Tag Archives: sunscreen

Dr. Susan Bard on safe ways to enjoy the summer sun

Tartan Lets You Tan 1947 crBy Shayna Torn

Even an up-to-date medical expert like Vanguard dermatologist Dr. Susan Bard understands that few people want to spend the summer without enjoying the sun at all. While damage to the skin is serious and real, there are other health benefits to limited exposure to the sun’s rays.

“Everybody needs some sun. Research shows its rays increase seratonin and dopamine levels, therefore uplifting our mood. Sun is also an important natural source of Vitamin D.”

Sunburn murders sleepWhat’s key is moderation and precaution. Sun exposure is directly linked to a much higher risk of skin cancer.

“We need far less sun exposure than people think—a few minutes per day can yield all the body-mind benefits anyone needs and even this should be experienced with the application of sun screen.”

She also suggests that vitamin-rich fruits and vegetables and vitamin D supplements “can offer a lower risk avenue to getting all the nutrients you need.”

coppertone_ladies_journal_ad_1958aBut life-loving Dr. Bard does not spend the warm season hiding indoors.

“I enjoy the beach, but stay under an umbrella and frequently reapply sunscreen. I wear a hat and avoid the most dangerous hours between eleven AM and four or five PM, depending on your location.”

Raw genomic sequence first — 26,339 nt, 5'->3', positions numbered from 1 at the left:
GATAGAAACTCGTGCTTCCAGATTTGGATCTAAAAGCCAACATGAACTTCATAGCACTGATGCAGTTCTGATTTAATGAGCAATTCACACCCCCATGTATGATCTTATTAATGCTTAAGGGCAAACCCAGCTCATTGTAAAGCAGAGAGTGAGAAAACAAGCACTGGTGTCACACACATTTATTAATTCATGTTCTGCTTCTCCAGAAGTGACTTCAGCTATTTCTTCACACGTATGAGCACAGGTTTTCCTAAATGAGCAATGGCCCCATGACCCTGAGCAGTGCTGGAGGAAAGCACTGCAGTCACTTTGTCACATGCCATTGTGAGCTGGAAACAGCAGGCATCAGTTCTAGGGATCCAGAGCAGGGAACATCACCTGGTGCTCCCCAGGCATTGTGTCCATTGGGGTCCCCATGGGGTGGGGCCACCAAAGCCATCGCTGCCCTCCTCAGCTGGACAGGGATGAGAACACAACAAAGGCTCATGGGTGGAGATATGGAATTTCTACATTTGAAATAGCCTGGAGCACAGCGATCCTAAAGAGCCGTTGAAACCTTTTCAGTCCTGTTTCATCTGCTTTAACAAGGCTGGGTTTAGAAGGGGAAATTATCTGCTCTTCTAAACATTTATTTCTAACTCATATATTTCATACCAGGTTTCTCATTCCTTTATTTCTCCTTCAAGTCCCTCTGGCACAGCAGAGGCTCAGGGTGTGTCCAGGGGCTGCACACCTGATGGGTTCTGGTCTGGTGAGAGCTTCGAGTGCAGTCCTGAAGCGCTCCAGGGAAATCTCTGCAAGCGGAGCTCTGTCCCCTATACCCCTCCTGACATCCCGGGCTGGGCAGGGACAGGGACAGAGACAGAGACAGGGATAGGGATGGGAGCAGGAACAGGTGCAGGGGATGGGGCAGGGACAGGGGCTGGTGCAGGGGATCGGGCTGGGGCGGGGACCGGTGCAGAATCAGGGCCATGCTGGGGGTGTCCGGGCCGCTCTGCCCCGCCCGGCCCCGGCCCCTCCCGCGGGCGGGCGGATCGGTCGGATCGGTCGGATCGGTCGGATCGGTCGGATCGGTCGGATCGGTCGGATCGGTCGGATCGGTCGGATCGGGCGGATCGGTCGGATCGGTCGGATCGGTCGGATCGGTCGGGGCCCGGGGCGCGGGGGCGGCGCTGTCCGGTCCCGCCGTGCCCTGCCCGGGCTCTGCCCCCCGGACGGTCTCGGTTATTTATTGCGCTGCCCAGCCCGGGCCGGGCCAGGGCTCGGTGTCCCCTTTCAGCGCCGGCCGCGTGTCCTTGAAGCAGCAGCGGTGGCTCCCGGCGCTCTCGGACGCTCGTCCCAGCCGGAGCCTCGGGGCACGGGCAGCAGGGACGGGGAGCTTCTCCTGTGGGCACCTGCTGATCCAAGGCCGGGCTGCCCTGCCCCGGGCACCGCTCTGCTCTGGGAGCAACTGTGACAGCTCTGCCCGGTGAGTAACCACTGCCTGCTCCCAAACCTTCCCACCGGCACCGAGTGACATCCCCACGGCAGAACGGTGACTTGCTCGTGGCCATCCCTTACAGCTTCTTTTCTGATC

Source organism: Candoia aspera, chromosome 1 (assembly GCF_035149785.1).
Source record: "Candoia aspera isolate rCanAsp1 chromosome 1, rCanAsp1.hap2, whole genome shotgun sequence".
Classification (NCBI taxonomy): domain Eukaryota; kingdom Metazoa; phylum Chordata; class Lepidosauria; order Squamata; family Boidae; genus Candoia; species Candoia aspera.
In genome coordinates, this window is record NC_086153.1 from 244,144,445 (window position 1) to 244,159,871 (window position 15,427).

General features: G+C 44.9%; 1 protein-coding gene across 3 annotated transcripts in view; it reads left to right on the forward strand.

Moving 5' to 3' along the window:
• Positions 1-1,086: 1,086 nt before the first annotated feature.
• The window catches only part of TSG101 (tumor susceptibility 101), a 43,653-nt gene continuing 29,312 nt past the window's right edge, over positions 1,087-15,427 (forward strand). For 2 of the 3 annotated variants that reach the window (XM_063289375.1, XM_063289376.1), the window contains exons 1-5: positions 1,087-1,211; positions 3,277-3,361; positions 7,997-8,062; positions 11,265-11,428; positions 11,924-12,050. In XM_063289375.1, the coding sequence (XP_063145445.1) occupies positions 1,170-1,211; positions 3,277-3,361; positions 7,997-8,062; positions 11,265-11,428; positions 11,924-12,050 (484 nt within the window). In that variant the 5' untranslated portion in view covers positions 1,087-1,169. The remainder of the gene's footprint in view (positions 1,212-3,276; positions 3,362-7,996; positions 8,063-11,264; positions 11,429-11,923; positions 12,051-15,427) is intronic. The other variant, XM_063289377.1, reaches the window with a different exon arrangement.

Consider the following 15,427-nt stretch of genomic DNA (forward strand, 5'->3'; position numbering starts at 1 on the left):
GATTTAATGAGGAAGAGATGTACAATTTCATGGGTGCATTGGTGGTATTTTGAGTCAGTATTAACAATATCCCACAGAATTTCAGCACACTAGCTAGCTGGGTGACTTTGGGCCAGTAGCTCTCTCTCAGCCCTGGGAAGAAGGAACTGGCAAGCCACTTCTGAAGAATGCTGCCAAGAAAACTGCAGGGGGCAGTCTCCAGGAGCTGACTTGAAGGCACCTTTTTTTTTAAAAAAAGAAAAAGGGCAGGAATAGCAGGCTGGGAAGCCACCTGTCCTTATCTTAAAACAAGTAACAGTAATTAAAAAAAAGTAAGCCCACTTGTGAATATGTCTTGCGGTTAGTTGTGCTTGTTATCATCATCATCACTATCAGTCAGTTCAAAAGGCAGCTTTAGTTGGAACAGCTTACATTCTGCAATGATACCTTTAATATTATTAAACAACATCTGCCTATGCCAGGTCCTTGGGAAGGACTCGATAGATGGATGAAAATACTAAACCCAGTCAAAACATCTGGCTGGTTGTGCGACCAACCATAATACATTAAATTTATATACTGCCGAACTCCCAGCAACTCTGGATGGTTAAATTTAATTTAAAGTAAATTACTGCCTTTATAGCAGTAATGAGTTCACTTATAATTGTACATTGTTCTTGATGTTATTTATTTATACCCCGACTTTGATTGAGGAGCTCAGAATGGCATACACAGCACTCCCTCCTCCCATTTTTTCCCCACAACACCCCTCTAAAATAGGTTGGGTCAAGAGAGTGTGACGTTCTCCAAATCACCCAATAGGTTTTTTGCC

I asked her how she felt about no-sun alternatives that can give folks a darker tint such as spray-on tans or self-tanners.

 “I recommend not inhaling the fumes from spray-ons. The creams don’t do any real harm though they introduce chemicals that most of us could probably live without.”

 Here are Dr. Bard’s Tips for Safe Fun in the Sun:

  • Don’t lie around and bake. Keep moving and use a protective umbrella

  • Reapply sunscreen frequently: 30SPF and higher is a good protection level

  • Consider sun protective clothing if you must have longer exposure

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Dr. Michael Shapiro alerts InStyle readers to the risks of spray-on sunscreens

InStyle July 060515-cover-promoSpray-on sunscreens may be convenient, but are they risky? For a News piece about this popular summertime product, InStyle reporter Jennifer Velez queried Vanguard Dermatology’s Dr. Michael Shapiro about his concerns:

“The primary concern with aerosol sunscreen and children is inhalation and injury of the lungs, especially when applied to the face.”

With children, the risk can be avoided by simply spraying it on your hands first and then rubbing it on your child directly.

“It’s important to be diligent when spraying yourself and others, as the effectiveness of sunscreens is based on topical application. Studies have shown that patients should be applying a more generous amount. This is especially important with sprays, as some of the spray will drift off into the air and not adhere to the skin.”

mshapiroOf course, the safest solution is to stick with lotion or creams. For some all-natural suggestions, check out the InStyle article, “The Frightening Truth About Spray-On Sunscreens—and 5 Better Alternatives.”  

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